Sunday, 21 November 2010

Langford Lakes

On Friday, the weather dawned fair of face so instead of doing some housework or DIY I decided to spend the last day of my week off doing a bit of birdwatching at Wiltshire Wildlife Trust's Langford Lakes. I first visited this reserve in 2007 at the beginning of my painting phase proper as I had my first exhibition of 5 paintings here as part of a River Wylie art show. I've not returned since.
But on the way I drove over Tidcombe Down, a few miles from home, on the Wiltshire / Hampshire / Berkshire border and I'm glad I did as in front of me on a lonely road a Raven was mobbing a Red Kite. I stopped to watch this for 5 minutes enthralled by both birds fantastic areobatics. An absolutely fabulous beginning to the day... now that really is wildlife on the move!!
After 40 minutes I arrived at Hanging Langford and turning into an aptly named road.....

............... I arrived at the reserve!

To be greeted by an interesting sign and information board adjacent to a mansion itself. I was quite impressed by this mini-beast mansion. I'm not sure, sadly, it'll be as successful at my home as opposed to here by the river Wylie surrounded by mini-beast rich habitat.

However before going into the reserve itself, I took a slight detour upstream along the river Wylie. I'm so glad I did as the scenery on this short walk just said, "this is England" to me...

This area is owned by the Langford Trust, as opposed to the Wilshire Wildlife Trust, and is a wonderful example of local community landscape conservation in action.

The Trust land ends just beyond this bridge, though I pootled on for a few minutes more which was well worth the trek as........

Not only did this mute swan serenely watch my passing, but just around the corner the azure flash of a kingfisher competed with the azure sky overhead.Though sadly too quickly off it's perch for a photograph.

Retracing my steps to Langford Lakes I headed first to the south hide which with its large expanse of open water. This reserve is the wildlife culmination of gravel workings and a former fishing enterprise. Gravel workings when sensitively managed back to wildlife are a fabulous are to watch birds in the winter and Langford Lakes is a cracker.

Even these two seem to find it a sociable place to reside in....

Walking to the northern shores, I had the sun in my eyes, but here more passerines can be seen,

Including sadly this very sick greenfinch, presumably suffering from the awful trichomonosis infection. Sadly I don't think this bird will survive the day.

But not all the wildlife at the reserve was expected, such as this rat, one of half a dozen which were feeding underneath the feeders. Apparently they were being preyed on my a stoat, which I failed to see as I sat watching them.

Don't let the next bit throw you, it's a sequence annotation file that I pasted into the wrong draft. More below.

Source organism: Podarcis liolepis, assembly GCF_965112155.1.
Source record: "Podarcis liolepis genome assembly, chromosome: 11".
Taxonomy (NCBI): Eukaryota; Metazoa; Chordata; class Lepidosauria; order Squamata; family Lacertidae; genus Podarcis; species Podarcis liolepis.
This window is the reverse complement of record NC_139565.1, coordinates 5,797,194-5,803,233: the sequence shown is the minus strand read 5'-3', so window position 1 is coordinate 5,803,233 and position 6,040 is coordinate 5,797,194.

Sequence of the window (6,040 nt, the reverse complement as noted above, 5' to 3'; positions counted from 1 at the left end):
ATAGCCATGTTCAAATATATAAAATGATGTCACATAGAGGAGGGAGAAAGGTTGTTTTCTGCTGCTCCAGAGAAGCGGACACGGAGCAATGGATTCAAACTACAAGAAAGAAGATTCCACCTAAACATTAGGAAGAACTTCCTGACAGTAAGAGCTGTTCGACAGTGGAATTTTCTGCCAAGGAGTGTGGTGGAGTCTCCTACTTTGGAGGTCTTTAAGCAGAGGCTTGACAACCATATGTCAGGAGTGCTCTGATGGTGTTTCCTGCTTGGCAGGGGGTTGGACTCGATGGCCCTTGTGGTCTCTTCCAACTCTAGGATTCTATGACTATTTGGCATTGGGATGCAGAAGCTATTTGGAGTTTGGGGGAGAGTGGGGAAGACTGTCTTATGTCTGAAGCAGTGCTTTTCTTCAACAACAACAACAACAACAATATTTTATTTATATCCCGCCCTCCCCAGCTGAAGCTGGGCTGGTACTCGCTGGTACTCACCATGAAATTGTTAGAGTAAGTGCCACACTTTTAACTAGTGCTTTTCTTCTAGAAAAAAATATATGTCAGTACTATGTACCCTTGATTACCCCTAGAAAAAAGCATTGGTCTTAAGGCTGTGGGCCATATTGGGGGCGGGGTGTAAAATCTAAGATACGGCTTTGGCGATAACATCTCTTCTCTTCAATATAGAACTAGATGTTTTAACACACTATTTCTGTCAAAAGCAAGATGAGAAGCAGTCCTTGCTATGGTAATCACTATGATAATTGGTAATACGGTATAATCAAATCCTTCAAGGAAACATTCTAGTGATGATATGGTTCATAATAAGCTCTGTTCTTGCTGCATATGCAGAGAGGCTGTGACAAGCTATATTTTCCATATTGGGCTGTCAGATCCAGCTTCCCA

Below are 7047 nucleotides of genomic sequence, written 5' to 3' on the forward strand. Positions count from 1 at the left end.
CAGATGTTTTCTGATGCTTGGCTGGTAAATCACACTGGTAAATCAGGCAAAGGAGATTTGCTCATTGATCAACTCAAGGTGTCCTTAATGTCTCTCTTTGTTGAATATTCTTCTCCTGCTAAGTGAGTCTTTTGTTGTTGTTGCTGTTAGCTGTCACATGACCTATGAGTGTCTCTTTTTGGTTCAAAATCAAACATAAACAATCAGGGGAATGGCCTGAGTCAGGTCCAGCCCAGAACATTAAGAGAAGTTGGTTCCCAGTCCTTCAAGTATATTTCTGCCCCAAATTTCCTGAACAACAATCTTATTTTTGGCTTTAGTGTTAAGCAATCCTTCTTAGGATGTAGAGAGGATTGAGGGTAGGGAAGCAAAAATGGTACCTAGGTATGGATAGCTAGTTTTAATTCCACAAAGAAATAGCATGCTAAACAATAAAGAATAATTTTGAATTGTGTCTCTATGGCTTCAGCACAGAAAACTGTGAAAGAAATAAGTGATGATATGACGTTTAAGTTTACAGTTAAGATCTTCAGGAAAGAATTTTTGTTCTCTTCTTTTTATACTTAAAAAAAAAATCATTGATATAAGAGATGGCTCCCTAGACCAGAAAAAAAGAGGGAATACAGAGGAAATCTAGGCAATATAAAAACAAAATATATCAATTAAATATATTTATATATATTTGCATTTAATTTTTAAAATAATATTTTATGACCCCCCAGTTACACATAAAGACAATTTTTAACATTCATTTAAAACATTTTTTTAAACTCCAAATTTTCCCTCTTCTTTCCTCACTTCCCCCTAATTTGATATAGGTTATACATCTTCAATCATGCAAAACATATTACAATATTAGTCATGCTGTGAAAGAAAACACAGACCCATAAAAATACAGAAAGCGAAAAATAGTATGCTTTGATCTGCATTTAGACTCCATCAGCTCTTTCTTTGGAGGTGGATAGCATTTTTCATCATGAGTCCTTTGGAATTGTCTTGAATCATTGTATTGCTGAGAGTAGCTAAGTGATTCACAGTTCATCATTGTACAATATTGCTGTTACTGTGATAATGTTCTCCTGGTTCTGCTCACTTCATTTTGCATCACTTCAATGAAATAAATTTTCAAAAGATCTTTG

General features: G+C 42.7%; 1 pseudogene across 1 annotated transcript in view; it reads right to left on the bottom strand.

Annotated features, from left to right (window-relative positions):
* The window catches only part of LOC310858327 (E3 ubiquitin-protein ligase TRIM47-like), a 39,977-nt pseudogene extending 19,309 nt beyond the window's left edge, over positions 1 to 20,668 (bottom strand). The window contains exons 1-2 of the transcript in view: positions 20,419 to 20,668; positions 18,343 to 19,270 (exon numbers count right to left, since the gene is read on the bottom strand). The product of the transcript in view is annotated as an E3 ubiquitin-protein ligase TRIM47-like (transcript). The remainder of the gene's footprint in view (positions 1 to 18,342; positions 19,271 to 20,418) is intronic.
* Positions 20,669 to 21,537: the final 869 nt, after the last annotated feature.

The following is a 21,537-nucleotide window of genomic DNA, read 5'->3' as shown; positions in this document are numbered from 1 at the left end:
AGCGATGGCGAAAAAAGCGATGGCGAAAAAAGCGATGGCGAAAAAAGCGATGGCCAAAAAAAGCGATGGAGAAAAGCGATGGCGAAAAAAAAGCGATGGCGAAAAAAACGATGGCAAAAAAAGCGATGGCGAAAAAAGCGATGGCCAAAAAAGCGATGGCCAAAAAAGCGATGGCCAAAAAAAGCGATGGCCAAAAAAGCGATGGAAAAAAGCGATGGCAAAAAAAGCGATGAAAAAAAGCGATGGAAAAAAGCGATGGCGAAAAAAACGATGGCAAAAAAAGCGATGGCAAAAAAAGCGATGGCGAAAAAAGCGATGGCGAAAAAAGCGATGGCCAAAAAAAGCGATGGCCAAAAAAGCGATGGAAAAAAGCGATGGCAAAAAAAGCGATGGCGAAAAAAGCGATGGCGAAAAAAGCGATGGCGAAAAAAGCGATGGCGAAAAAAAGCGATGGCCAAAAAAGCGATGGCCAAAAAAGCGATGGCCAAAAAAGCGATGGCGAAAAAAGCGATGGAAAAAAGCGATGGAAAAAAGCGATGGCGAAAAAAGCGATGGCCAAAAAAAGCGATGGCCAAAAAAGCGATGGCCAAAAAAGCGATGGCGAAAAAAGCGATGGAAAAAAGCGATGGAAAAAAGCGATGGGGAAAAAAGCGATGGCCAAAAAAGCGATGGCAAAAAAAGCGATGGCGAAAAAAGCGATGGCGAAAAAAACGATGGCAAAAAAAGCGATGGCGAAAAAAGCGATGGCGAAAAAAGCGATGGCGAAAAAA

Eventually though the sun was beginning to dip, the temperature began to drop so I reluctantly decided to leave the birds to their feed and head back home.

An excellent day indeed, given the number of birds I saw in such a small area of this wonderfully picturesque part of Wiltshire. I'll not leave it 3 years before returning again.

Coal tit 2
Blue tit @10
Grey heron 1
Moorhen 4
Wren 3
Carrion crow 20+
Rook 50+
Jackdaw 50+
Kingfisher 1
Woodpigeon 9
Blackbird 6
Mute Swan 10+
Magpie 4Robin 3
Kestrel 1
Chiffchaff 1
Long Tailed Tit 7
Collared Dove 2
Great Crested Grebe 13
Mallard 20+
Coot 50+
Pochard 6
Black Headed Gull 10+
Herring Gull approx. 20
Tufted Duck 20+
Gadwall approx.20
Shoveller 3
Canada Goose 20+
Cormorant 5
Chaffinch 5
Little Egret 1
Greenfinch 5+
Great Spotted Woodpecker 1


  1. It sounded like a very enjoyable visit Andrew and the photos you took along the river Wylie certainly did have a quintessential essence of England about them.

    The finch disease is terrible, sadly I saw it in my garden a couple of years ago, I do hope in time the birds will become immune to it.

    Lovely photos and you saw a very good list of birds too.

  2. I love the mini beast mansions. I've tried to provide similar around my property. Lovely photos.

  3. I like the look of the mini-beast mansion. A friend and I went to Washington WWT site this summer and there was a wildlife garden there concentrating on bees and other insects, similar to this one of yours. I have kept a piece of an old tree trunk cut down on my boundary which I hope to turn into some kind of feature in the garden - I particularly hope it might grow fungi and lichens.

  4. Hi Shy Songbird, Oldcrow and Emma, thank you for your comments, the mini beast house was extraordinary. I may have a go one day. Just back from the Lakes, posting soon from there.